Ontario Budget 2019.  With no new taxes on a personal or corporate level and ongoing deficits for the next while, what should we make of the budget?

Short Selling Canada’s Banks.  Short sellers have been betting that Canada’s banks will see declines, in light of ongoing consumer debt, a slower housing market, and decreased credit growth.  As bank earnings continue to increase, is this a good bet?

Bezos Minimum Wage HikeCEO Jeff Bezos has challenged competitors to meet or exceed the $15 per hour minimum wage level that is currently in place at Amazon.  What is behind his comments and what could it mean for competitors?

Here’s a few thoughts.  Given the uncertainty that we have seen in the business world and broader community over the past couple of years, in terms of trade, tariffs, and relationships between countries, some relative stability could be helpful.  In times of uncertainty, companies tend to delay longer term, investment oriented decisions, which could impact the economy in a host of ways, including employment, purchasing, and construction, to name a few.  When these sectors of the economy are not as robust as they could be, consumer confidence and consumption can start to wane.  It’s all connected, and important to try to keep all areas afloat in uncertain times.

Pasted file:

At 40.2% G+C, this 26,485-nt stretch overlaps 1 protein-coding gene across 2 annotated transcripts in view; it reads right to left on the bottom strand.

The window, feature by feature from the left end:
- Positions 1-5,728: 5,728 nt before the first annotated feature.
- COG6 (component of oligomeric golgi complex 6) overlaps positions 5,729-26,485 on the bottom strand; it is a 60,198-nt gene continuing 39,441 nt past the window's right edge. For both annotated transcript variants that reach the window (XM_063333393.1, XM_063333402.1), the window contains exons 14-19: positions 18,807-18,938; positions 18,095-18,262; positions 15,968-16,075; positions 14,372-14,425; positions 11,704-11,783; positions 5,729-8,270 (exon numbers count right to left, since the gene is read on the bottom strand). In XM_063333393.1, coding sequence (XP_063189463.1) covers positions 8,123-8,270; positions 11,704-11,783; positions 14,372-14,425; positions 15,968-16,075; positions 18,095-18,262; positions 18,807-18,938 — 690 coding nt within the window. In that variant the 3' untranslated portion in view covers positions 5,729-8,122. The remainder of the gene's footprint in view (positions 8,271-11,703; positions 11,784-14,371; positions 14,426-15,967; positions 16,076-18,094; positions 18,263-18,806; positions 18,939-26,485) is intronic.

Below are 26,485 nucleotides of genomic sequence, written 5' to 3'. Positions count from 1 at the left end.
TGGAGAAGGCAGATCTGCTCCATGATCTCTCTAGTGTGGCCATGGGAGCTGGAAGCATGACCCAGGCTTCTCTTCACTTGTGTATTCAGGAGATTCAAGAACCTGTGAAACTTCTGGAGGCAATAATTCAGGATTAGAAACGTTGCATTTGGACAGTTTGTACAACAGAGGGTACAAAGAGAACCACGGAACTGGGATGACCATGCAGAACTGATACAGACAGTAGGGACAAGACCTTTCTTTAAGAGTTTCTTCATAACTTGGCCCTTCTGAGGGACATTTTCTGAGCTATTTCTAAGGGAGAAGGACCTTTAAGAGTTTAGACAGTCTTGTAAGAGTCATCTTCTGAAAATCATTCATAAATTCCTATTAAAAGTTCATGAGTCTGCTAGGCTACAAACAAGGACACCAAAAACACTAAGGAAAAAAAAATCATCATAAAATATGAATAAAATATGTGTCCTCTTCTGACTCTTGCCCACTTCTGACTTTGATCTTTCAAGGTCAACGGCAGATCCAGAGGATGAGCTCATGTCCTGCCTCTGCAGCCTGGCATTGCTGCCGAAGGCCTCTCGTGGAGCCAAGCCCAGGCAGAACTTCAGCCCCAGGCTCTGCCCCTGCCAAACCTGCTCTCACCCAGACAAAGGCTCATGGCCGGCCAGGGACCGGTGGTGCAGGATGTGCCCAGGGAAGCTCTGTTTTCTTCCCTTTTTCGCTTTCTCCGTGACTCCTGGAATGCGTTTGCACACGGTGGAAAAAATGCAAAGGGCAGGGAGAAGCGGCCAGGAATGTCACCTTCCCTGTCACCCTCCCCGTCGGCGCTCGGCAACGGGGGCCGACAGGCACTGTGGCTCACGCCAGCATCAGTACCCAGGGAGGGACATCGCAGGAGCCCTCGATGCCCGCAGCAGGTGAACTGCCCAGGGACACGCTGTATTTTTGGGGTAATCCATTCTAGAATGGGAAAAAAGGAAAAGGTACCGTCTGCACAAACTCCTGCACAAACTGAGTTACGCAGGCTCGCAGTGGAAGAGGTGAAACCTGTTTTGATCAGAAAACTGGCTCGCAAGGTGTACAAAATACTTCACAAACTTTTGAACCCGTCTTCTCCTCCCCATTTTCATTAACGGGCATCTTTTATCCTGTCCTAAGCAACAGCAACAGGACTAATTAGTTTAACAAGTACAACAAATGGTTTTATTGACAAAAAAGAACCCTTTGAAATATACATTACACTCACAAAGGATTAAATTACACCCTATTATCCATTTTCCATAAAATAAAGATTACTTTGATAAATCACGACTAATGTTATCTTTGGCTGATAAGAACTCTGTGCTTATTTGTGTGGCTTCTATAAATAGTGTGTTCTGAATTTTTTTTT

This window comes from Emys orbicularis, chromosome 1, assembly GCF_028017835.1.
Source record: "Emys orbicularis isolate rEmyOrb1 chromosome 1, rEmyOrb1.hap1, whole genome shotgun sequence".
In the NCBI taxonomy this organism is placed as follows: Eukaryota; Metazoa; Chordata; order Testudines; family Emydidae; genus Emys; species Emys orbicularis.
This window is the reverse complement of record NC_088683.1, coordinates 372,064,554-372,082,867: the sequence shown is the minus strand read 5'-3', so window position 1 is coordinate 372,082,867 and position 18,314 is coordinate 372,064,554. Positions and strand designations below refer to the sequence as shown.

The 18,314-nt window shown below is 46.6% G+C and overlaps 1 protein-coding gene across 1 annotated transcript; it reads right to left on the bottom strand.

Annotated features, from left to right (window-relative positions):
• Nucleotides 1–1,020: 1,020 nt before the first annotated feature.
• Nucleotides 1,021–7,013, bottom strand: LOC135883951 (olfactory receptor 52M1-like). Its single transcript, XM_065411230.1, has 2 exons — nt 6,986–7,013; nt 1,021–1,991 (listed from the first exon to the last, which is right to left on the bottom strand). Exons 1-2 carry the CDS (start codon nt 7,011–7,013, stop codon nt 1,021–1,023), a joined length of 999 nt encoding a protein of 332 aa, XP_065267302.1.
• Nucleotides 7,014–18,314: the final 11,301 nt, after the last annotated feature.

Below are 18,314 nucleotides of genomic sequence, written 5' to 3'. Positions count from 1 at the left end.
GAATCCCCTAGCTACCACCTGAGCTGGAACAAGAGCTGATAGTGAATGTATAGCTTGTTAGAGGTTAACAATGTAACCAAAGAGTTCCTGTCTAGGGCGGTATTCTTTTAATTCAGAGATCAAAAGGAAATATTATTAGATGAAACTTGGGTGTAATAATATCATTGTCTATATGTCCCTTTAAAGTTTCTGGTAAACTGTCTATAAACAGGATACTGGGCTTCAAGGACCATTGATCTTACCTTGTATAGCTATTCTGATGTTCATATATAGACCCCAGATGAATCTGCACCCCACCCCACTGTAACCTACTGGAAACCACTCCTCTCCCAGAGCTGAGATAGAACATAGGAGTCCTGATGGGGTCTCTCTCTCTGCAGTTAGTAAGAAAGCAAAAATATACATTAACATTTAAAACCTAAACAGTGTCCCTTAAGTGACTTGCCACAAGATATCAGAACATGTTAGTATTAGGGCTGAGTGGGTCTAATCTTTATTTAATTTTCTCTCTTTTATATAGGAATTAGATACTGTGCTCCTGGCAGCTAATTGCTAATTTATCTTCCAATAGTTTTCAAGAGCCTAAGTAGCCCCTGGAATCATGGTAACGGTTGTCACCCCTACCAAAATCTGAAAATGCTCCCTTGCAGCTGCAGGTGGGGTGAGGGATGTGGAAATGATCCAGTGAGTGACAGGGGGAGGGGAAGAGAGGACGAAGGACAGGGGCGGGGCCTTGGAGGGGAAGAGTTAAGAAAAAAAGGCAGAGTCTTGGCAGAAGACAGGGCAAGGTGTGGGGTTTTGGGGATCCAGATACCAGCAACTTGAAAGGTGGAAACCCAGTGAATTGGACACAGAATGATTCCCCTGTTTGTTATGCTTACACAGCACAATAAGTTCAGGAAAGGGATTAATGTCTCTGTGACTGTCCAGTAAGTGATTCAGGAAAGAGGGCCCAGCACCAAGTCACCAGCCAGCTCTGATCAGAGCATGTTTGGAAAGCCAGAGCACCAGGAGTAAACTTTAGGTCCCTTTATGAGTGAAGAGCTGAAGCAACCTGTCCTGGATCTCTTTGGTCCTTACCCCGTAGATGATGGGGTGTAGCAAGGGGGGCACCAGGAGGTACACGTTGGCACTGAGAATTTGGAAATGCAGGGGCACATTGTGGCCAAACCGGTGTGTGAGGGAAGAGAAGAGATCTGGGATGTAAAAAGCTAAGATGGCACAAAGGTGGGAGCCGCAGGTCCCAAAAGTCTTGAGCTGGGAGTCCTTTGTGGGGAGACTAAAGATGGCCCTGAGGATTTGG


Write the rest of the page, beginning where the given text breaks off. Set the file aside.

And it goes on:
Having said that, Canada’s banking system continues to find ways to make money; something that won’t surprise business owners and consumers.  There are significant differences between the US and Canadian banking sector, and although we’ve been on a favourable economic run for some time, the “short” opportunity might not be as imminent as speculators think.